Heidi McKibben, a vice president of Fannie Mae’s multifamily division and a well-known member of the multifamily finance community, will retire from the company April 6.
McKibben, who most recently served as Fannie’s vice president for borrower strategy, was responsible for the company’s borrower channel, including the structured transactions and seniors housing business teams. The borrower channel was a relatively recent addition to Fannie’s business model, and as its chief architect, McKibben was central to its success.
Fannie Mae opened its borrower channel in the second quarter of 2010 as a response to increasing competitive pressure from Freddie Mac. One advantage Freddie historically had was its willingness to engage in borrower differentiation—basically, premier borrowers could get better rates and terms than the garden-variety borrower. But Fannie’s Delegated Underwriting and Servicing (DUS) model—with its fixed pricing and underwriting grid—didn’t lend itself well to that dynamic.
So, in June of 2010, the borrower channel was created with McKibben at the helm, and the company almost instantly began winning more and more large deals. Many DUS lenders over the last 18 months, including Red Capital and CWCapital, have sung the praises of McKibben’s borrower channel as a huge boon in helping them win larger deals.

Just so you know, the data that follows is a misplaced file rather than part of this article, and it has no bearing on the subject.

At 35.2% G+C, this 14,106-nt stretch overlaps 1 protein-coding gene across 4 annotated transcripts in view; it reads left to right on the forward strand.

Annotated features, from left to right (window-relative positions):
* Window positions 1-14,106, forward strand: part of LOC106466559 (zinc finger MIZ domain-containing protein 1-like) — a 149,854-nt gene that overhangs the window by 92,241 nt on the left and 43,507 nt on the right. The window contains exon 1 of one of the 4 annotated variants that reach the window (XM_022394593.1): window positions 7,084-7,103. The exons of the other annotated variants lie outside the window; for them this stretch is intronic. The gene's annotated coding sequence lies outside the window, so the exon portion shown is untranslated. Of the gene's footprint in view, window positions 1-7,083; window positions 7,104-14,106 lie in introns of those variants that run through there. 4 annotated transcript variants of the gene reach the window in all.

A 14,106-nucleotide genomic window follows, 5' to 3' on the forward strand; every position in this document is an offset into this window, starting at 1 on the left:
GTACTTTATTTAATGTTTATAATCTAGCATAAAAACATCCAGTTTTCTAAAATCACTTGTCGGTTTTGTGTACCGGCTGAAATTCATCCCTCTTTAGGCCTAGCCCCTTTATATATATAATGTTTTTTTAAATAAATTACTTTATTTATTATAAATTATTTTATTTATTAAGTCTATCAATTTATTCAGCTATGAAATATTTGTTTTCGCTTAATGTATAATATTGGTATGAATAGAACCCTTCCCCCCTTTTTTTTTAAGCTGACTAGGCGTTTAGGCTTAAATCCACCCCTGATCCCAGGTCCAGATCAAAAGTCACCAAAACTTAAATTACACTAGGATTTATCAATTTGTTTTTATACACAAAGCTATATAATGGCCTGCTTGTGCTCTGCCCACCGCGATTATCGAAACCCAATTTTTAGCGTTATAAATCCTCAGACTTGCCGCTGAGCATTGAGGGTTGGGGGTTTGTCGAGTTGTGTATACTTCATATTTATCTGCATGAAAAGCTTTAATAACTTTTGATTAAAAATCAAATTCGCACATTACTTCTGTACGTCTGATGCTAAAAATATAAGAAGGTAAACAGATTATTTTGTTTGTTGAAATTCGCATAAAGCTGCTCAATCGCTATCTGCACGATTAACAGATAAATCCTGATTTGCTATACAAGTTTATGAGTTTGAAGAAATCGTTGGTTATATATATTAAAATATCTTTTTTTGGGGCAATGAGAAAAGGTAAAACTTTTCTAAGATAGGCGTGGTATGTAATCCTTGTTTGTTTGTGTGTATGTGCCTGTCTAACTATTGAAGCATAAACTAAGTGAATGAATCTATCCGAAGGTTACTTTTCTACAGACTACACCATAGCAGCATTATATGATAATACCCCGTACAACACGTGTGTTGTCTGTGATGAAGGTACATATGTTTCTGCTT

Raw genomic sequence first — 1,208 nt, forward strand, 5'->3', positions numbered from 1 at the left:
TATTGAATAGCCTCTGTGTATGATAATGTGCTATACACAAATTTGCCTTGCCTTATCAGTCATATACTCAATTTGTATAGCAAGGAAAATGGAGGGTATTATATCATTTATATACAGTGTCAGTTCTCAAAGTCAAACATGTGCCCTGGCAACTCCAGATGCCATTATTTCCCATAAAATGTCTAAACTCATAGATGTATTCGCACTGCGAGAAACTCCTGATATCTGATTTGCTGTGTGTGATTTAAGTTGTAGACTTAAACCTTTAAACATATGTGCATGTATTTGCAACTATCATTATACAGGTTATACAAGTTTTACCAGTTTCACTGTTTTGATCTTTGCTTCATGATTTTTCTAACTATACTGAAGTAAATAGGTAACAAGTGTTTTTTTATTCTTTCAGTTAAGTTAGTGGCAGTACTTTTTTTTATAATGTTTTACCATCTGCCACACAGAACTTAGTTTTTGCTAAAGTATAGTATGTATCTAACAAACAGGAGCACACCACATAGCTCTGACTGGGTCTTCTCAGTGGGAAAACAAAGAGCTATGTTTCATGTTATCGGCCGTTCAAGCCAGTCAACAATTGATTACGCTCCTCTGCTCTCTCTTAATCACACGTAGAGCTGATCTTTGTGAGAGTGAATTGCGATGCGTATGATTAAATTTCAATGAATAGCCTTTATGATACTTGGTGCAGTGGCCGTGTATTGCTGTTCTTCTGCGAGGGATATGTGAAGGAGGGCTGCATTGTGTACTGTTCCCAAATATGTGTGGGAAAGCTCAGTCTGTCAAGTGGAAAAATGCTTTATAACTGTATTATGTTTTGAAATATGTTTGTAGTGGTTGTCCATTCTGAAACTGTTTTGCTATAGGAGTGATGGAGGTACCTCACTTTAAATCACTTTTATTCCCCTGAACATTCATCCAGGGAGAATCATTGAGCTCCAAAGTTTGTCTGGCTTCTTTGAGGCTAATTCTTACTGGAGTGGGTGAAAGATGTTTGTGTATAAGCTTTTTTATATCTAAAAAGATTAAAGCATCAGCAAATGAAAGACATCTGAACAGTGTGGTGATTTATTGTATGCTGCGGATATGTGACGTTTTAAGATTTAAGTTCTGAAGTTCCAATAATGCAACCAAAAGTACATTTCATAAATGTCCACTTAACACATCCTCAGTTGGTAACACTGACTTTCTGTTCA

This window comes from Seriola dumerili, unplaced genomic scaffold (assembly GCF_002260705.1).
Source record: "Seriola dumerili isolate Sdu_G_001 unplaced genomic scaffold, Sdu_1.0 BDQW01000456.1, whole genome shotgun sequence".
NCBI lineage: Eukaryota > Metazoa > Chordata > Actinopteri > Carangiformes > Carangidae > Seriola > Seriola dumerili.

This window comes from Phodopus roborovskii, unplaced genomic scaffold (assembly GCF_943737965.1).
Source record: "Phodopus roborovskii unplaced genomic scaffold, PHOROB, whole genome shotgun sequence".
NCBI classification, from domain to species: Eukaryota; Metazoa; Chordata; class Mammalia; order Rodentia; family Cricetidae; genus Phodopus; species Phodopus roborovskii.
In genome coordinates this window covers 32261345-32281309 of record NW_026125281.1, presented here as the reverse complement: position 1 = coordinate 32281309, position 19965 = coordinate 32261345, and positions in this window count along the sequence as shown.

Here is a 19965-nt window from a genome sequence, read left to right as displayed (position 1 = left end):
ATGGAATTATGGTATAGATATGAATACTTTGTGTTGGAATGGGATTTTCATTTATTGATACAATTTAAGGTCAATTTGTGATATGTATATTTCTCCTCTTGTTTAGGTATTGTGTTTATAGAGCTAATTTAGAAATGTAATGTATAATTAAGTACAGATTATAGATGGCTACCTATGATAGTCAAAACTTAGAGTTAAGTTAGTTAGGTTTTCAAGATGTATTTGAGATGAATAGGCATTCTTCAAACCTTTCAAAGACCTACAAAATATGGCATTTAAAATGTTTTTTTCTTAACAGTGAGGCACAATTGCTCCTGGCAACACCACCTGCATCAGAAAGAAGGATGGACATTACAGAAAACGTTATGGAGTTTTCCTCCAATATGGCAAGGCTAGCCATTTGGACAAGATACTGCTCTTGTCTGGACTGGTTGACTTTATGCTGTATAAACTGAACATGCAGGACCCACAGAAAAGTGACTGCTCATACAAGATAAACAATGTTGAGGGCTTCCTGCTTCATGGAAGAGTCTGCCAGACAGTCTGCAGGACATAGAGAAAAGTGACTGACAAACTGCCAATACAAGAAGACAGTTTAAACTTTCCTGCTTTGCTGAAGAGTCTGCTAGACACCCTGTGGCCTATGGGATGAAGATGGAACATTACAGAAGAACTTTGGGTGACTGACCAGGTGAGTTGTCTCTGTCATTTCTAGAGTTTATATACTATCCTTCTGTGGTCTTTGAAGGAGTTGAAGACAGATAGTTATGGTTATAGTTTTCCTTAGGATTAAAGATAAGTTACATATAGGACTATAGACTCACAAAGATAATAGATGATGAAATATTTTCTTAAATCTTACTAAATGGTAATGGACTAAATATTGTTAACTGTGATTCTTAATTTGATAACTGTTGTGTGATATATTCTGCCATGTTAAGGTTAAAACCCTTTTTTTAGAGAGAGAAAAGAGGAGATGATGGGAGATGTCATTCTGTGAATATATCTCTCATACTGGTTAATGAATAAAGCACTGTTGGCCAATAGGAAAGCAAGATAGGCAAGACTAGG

Before that, McKibben had previously served as Fannie Mae’s head of multifamily production. Her replacement will be Paul Lewis, a vice president of multifamily based out of the Los Angeles office, the company confirmed.
McKibben’s departure is another blow to Fannie, which also recently lost its executive vice president of multifamily, Ken Bacon. Over the last few years, Fannie Mae has had a lot of success in retaining its top talent, but the strains of conservatorship are beginning to hasten the “brain drain” at the government-sponsored enterprise. While Bacon’s retirement had been planned for years, McKibben’s departure was more sudden, DUS lenders say.
Prior to joining the GSE in 1997, McKibben was a vice president in the commercial real estate lending division of Citibank for 14 years.